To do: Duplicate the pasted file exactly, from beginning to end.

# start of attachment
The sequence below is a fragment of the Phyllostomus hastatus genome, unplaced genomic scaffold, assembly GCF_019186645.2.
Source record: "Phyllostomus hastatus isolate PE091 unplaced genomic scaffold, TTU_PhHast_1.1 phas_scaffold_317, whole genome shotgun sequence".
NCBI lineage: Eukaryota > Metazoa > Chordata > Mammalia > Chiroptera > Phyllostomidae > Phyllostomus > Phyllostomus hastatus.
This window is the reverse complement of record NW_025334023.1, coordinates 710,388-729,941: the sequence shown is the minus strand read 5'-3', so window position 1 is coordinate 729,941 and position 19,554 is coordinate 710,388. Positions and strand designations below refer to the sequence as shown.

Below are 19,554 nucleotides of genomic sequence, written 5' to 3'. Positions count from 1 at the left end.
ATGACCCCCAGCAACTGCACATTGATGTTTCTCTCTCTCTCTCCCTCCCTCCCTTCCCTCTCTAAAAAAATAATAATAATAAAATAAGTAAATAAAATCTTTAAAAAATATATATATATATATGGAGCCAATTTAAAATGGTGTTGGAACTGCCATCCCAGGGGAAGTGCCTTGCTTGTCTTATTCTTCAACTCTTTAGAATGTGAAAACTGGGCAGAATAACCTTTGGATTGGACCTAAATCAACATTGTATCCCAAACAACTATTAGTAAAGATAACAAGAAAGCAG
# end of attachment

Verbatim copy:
The sequence below is a fragment of the Phyllostomus hastatus genome, unplaced genomic scaffold, assembly GCF_019186645.2.
Source record: "Phyllostomus hastatus isolate PE091 unplaced genomic scaffold, TTU_PhHast_1.1 phas_scaffold_317, whole genome shotgun sequence".
NCBI lineage: Eukaryota > Metazoa > Chordata > Mammalia > Chiroptera > Phyllostomidae > Phyllostomus > Phyllostomus hastatus.
This window is the reverse complement of record NW_025334023.1, coordinates 710,388-729,941: the sequence shown is the minus strand read 5'-3', so window position 1 is coordinate 729,941 and position 19,554 is coordinate 710,388. Positions and strand designations below refer to the sequence as shown.

Below are 19,554 nucleotides of genomic sequence, written 5' to 3'. Positions count from 1 at the left end.
ATGACCCCCAGCAACTGCACATTGATGTTTCTCTCTCTCTCTCCCTCCCTCCCTTCCCTCTCTAAAAAAATAATAATAATAAAATAAGTAAATAAAATCTTTAAAAAATATATATATATATATGGAGCCAATTTAAAATGGTGTTGGAACTGCCATCCCAGGGGAAGTGCCTTGCTTGTCTTATTCTTCAACTCTTTAGAATGTGAAAACTGGGCAGAATAACCTTTGGATTGGACCTAAATCAACATTGTATCCCAAACAACTATTAGTAAAGATAACAAGAAAGCAG